Ever driven a car that was too fast for its own good? It produces the simultaneous sensation of fear and danger. Bet you would have never guessed in a million years that this applies to the Civic Wagovan you see here. Take a good look because this wagon is a killer, an all-out street assassin. It might not look like much but trust us: you don't want to pull up next to this car at the stoplight. This vehicle can hustle unsuspecting opponents like no other. The Civic is capable of shredding through the first three gears of the six-speed gearbox with a mash of the throttle. This is no ordinary Wagovan, and the driver is no ordinary person. "Dr. Charles" Madrid of Skunk2 needs no introduction; and if you can believe it, this is his beloved Wagovan.
Wanting something out of the ordinary as a daily commuter, Dr. Charles came about acquiring the Wagovan in an interesting trade. Turbo's resident toolbox aficionado (take a wild guess who) wanted Charles' yellow Snap-on toolbox while Charles admired Mr. Can't-Have-Enough-Tools' Wagovan. This complementary yearning sealed the deal. The Wagovan was already equipped with a B-series engine and Progress adjustable coilovers, but in true Dr. Charles fashion he had bigger plans for the car.
The first to go was the Progress suspension; and in went Skunk2 Pro-Series coilovers and a billet lower rear arm. Not wanting to spend more money on tires than necessary, Dr. Charles also added front and rear camber kits from Skunk2 to aid in proper tire wear. Barely keeping the car secure to the pavement are BFGoodrich 205/40/16 KDW's mounted on a set of Rota GT-3's.
What makes this Wagovan unique is what's underneath the hood. The B-series was yanked out to make way for the K24 out of a CR-V. However, prior to the K-series making its way into the Wagovan's engine compartment, Dr. Charles did a little massaging of the cylinder head and intake manifold. The K24 head was ported and polished by Dr. Charles himself and filled with new stiffer springs and titanium retainers from Skunk2. The factory bumpsticks were tossed aside for a set of newly developed Skunk2 Stage 3 Pro Series camshafts made for the K24 and K20 non-Type-S engines. The Skunk2 Stage 3 camshafts feature increased lift and duration, allowing the engine to optimize its volumetric efficiency and produce maximum horsepower.
Having personally tested every single factory intake manifold on the K-series engine, Dr. Charles knows a thing or two about which manifold would work best on his engine. Charles grafted an '06 Civic Si manifold onto the K24 flange to work on his engine. After grafting the two manifolds together, Dr. Charles ensured proper flow by match-porting the entire manifold. A Skunk2 big-bore throttle body controls proper airflow into the intake plenum. With the help of a Hasport engine mount kit, the K24 engine was dropped into place. Preventing the engine from starving from fuel is a set of 440cc injectors from RC Engineering. Keeping the injectors primed and ready at all times is a Golden Eagle fuel rail and adjustable fuel pressure regulator. Dr. Charles also fabricated his own intake pipe to work on the engine. A Hasport four-into-one header evacuates all exhaust fumes quickly from the cylinder head. The entire engine combination is controlled by an AEM EMS system.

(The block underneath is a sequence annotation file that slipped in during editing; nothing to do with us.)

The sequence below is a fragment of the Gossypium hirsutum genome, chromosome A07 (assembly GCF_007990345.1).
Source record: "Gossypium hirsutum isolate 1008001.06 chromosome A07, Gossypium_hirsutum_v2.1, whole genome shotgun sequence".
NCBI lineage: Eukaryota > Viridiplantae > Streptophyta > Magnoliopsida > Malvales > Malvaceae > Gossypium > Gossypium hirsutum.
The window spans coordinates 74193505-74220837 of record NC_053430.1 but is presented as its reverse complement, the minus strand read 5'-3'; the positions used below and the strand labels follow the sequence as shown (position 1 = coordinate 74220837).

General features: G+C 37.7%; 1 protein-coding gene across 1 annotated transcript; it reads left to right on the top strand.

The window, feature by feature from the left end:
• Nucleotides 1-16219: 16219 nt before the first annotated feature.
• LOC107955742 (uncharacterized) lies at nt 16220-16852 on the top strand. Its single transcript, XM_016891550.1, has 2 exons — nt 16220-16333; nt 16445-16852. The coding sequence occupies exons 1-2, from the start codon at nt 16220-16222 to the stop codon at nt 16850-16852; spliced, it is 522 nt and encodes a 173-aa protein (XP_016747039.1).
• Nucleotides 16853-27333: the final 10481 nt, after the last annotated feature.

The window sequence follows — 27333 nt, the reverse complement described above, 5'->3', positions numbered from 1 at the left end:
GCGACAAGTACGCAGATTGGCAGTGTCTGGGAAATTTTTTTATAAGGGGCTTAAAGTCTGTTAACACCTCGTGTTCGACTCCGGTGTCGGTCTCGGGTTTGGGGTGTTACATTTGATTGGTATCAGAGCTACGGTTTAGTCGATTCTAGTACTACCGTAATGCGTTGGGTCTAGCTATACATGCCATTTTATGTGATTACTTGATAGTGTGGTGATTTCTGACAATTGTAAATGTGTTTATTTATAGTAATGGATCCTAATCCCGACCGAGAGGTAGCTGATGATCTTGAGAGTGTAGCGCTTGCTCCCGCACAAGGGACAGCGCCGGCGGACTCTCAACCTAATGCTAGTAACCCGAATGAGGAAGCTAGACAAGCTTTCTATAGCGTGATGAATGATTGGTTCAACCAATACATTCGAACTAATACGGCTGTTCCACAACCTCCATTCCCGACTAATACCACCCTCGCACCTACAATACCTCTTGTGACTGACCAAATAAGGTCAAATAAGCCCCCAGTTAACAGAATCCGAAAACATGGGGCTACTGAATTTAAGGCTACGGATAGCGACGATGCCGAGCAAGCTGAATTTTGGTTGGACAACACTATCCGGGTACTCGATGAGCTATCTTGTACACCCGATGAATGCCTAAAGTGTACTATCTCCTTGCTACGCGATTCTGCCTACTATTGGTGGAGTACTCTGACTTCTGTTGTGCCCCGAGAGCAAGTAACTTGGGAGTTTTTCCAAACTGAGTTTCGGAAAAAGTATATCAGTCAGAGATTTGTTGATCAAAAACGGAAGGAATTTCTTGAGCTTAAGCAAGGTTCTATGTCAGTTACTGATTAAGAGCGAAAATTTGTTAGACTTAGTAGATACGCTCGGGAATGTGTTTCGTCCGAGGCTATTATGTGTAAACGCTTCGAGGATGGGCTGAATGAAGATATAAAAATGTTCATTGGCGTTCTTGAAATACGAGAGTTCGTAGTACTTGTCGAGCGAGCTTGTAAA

The inside of the Wagovan is left stock for an incognito look. With the exception of the Momo steering wheel mounted on a Sparco quick release hub and an AEM air/fuel meter, you probably wouldn't think this car is capable of laying down the type of numbers it does. The most tedious part of the install, according to Dr. Charles, was grafting the K24 engine harness to the original Wagovan harness so that all the gauges on the cluster would work properly.
With Dr. Charles working his magic on the laptop, the Wagovan generated 221.4 horsepower and 178.6 lb-ft of torque to the wheels. Not too shabby for a car almost twenty years old, to say the least. For such a light, small car 220+ horses feels like the metal around you is going to shatter at any moment and you are about to implode. Hence the feeling of "fearfully aware of the danger" arises.
The car is still a work in progress and upcoming plans involve doing some cosmetic improvement throughout the vehicle, primarily paint. While there is no question that the eighteen-year-old paint could use a new coat, we feel that a shiny new paint job will make the Wagovan lose its sleeper jalopy appeal. Also keep in mind Dr. Charles still plans on turbocharging the Wagovan, as if it wasn't fast enough already. Granted, this guy has a few bolts loose in the head.